Xcel Energy may build a new transmission line through Winona as part of long-range plans to satisfy increasing electricity demand and government mandates that require the company to provide more energy from renewable sources.
The plans are still preliminary, and the proposed route is just one of several possibilities the company is exploring as it prepares to submit plans later this year to the Minnesota Public Utilities Commission for approval.
The new line would run from Rochester, and while the company would prefer to send it northeast of Winona and across the Mississippi River to Alma, Wis., it has to prepare other options for the commission, said Xcel Energy spokeswoman Pam Rasmussen.
Regardless of which route the state commission approves, the company does not plan to begin construction until 2010. The company needs a series of permits from both states, as well as from federal agencies, and expects the application processes to last through 2009.
Xcel Energy plans to begin notifying affected landowners once the route is finalized. Most of the possible routes already have existing infrastructure that would have to be replaced or modified, though those routes would have a minimal effect on surrounding properties.
Once the 345-kilovolt line from Rochester crosses the Mississippi River, either at Alma, Winona or another of the company’s proposed routes, it would then run south along the river to a substation at the north end of La Crosse, Wis.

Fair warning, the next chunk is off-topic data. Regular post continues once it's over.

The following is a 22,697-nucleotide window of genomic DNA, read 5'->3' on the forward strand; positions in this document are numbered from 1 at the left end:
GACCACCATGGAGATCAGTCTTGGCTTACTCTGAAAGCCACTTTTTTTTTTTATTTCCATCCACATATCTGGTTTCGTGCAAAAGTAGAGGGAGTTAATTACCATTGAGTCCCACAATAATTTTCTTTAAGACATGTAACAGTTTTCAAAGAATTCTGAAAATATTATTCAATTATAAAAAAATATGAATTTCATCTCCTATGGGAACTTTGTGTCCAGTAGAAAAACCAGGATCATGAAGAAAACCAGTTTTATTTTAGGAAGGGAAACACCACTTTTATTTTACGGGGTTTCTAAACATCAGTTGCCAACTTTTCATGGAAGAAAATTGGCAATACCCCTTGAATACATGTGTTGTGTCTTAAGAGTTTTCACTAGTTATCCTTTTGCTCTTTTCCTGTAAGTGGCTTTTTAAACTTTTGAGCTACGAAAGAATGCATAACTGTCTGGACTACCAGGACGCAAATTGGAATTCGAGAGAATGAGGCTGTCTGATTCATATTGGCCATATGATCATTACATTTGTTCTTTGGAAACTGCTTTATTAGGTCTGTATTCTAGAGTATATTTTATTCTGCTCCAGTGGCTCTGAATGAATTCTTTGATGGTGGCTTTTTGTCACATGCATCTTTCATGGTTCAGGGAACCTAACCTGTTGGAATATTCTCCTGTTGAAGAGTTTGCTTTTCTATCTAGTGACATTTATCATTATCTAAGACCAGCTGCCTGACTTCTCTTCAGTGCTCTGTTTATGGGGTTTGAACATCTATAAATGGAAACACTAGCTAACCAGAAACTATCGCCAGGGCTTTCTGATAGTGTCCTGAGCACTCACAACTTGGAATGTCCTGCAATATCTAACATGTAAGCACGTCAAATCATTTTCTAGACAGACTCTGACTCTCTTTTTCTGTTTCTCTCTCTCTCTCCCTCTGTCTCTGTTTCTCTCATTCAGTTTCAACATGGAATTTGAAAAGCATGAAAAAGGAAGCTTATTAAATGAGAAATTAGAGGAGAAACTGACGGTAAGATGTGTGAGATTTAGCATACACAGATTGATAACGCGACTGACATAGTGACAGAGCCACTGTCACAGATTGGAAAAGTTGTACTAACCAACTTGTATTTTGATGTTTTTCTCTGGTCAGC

The line is one of three projects associated with Xcel Energy’s CapX2020 program, which would be the first major upgrade to the company’s Minnesota and Wisconsin transmission lines since the 1960s, said company spokeswoman Mary Sandok.
The company’s goal is to avoid “always playing catch-up” with rising customer demand, Rasmussen said, as well as build new connections to wind farms in southwest Minnesota and other renewable sources.
The company has previous obligations to increase the amount of energy it supplies from renewable sources, and now has to respond to the mandate the Minnesota Legislature passed this year, which requires the company to generate 30 percent of its power from renewables by 2025.
By Brian Voerding
Winona Daily News
22 May 2007
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